Julius Krein is editor of the American Affairs quarterly journal, which he founded in 2017. Last month, Krein contributed to The Giving Review symposium of articles about “Conservatism and the Future of Tax-Incentivized Big Philanthropy.” In his contribution, “What do conservative donors want?,” he dauntlessly describes conservative philanthropy’s current predicament—and, equally dauntlessly, urges it to be self-critically clear and honest about its position, as well as disciplined in pursuing its issues and aims.
Krein was kind enough to join me for a recorded conversation last week. In the just less than 19-and-a-half-minute video below, we wide-rangingly talk about the intellectual and policy disarray within conservatism, the place and role of social and cultural issues within grantmakers’ conception of conservatism, the differences between conservative and liberal big givers, the importance of detailed policy research in addition to highbrow intellectualism for conservatism, and some of the strong reaction to his symposium piece.
Krein and Hartmann
Conservatism “seems to be in a state of intellectual and policy disarray,” Krein told me, later adding that “I think you have to attribute some of the blame for that to the kind of directionless nature of conservative philanthropy for the last few years, maybe decades.
“On the one hand, conservative donors seem to know what they want, but they can’t admit it,” he continued. “In another respect, they don’t really know what they want, and that’s particularly true with respect to cultural-agenda items.
“You have a number of very large donors,” according to Krein,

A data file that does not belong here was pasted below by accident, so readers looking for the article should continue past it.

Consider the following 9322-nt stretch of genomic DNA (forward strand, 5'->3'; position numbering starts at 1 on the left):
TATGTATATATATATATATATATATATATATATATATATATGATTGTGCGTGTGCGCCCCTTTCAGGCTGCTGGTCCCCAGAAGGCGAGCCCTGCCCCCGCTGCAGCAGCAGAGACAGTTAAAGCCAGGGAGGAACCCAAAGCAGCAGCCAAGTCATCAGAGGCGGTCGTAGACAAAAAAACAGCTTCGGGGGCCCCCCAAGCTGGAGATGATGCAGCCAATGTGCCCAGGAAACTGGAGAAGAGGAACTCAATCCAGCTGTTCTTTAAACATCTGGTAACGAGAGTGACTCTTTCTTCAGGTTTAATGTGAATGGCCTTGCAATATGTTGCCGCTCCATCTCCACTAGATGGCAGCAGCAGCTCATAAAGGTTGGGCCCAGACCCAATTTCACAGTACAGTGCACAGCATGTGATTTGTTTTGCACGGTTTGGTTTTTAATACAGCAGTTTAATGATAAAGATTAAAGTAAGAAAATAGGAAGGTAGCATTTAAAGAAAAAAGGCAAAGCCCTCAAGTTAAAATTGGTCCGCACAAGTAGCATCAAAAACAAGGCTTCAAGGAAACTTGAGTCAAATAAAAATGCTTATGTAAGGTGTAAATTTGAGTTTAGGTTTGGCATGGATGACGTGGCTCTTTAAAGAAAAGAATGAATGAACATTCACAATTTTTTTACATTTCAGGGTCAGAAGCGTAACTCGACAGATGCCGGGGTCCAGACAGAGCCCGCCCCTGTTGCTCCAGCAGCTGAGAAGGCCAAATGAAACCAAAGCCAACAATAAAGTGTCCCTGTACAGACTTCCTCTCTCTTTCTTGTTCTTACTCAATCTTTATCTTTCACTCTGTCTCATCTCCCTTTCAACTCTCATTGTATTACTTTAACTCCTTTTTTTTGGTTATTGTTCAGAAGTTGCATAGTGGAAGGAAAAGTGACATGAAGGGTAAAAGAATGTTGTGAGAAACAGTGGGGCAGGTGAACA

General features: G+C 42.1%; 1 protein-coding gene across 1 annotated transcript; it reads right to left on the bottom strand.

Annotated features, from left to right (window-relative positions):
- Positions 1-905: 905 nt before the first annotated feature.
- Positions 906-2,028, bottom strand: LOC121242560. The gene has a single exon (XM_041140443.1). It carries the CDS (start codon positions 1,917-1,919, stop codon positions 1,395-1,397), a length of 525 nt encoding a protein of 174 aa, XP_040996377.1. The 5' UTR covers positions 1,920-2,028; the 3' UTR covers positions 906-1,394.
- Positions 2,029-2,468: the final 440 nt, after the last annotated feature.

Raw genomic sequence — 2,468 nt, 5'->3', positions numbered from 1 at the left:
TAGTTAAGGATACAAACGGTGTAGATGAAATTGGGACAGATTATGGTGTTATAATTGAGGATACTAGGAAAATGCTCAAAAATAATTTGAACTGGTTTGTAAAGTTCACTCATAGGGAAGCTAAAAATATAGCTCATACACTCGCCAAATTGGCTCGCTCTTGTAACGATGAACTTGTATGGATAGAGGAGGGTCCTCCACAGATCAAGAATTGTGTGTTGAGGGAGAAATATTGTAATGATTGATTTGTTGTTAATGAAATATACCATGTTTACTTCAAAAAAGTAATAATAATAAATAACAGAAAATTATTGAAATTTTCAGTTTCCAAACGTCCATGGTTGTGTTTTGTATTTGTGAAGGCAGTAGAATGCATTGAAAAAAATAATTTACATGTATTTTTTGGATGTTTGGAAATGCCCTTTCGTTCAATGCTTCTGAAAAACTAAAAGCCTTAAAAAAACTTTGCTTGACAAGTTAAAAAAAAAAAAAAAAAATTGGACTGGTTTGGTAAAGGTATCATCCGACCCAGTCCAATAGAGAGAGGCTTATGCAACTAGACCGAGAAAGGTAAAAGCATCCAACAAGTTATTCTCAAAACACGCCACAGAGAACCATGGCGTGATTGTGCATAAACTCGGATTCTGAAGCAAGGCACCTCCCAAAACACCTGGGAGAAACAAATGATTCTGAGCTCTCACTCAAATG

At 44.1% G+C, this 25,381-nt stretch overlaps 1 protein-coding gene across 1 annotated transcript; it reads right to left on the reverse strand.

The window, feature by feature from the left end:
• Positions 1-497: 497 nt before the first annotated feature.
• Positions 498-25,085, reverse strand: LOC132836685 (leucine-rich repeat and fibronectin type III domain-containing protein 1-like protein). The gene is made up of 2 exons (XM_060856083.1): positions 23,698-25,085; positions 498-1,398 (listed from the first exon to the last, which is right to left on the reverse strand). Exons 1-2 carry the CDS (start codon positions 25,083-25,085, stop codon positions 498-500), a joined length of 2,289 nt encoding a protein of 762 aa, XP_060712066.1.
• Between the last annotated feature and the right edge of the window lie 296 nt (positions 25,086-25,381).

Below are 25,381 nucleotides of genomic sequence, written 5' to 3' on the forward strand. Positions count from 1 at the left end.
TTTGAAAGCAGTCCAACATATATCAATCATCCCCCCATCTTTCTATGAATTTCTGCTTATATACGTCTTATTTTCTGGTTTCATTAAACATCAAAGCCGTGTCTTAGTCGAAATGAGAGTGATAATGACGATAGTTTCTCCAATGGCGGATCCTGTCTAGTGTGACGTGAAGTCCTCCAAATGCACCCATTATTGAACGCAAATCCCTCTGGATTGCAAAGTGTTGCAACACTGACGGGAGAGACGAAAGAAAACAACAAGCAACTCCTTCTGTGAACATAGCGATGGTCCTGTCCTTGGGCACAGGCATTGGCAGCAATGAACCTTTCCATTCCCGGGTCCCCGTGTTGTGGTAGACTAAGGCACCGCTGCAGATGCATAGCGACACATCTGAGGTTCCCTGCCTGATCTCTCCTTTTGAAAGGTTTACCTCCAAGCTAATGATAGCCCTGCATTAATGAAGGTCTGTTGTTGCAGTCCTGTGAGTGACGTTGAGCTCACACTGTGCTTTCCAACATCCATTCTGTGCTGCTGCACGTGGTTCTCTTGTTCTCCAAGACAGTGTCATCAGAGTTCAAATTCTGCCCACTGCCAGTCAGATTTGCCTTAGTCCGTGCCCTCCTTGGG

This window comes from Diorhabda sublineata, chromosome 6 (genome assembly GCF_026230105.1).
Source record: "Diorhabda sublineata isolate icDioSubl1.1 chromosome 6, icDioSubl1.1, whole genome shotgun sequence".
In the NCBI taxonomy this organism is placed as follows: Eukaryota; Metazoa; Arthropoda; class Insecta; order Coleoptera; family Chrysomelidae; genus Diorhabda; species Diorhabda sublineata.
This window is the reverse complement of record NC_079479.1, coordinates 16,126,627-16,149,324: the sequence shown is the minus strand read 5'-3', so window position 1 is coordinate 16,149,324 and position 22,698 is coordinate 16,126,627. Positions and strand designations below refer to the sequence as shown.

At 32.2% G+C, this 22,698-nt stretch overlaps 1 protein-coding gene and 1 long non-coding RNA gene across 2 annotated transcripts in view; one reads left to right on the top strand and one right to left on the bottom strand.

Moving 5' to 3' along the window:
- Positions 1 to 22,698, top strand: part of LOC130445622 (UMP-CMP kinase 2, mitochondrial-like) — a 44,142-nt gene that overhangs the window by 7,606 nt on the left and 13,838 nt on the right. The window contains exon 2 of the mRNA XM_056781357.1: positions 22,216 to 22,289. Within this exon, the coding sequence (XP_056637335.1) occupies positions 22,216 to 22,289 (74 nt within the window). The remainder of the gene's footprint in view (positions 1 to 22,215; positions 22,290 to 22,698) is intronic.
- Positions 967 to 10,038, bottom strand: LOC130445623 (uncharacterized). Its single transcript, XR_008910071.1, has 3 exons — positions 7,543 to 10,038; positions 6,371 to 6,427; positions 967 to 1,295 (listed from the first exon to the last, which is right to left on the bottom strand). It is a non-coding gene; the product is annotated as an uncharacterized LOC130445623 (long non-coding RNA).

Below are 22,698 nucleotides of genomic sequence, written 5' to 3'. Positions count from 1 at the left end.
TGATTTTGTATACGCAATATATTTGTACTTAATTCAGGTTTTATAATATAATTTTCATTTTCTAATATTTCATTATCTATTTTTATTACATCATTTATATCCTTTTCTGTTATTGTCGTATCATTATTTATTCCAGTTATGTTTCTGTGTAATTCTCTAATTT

who are outspoken, I think, in their desire to basically eliminate most if not all of the conservative cultural baggage—to use perhaps the term they would use to describe it—and essentially get rid of social conservatism and just focus on low taxes or whatever. Then you have another group of donors that seem very interested in social conservatism, though I think it’s worth pointing out that they never really want to use the government or spend any money for it.
His article, he said, is “a request for donors to figure out what they want a little bit more proactively if they want to have a conservative movement or political right that’s not incoherent and ineffective.”
Given conservative philanthropy’s disadvantage in terms of mere dollar-amount size to liberal and progressive philanthropy, Krein thinks, if you’re a conservative grantmaker, “you have to think about what you actually can do, and right now they seem to be kind of operating like a late-stage private-equity fund when they should be operating like an early-stage” venture-capital fund.
If you’re only going to be able to give smaller amounts, then you got to look to be an angel investor and find new things where your smaller amounts can have a big impact, not just give the same amount of money to the same group of friends you’ve been giving it to you for 30 years, regardless of performance.
On the right, he notes, “people seem very interested in the branding and this kind of general sort of ‘Are we conservative? What is conservatism?’ question—much less interested in actually formulating or implementing a serious policy agenda.” And as for the left, “What I do think is clear to me … is that the left foundations—I certainly don’t agree with the objects of their goals, in many cases—but they are actually formulating their own independent set of agendas independent of, say, left billionaires.”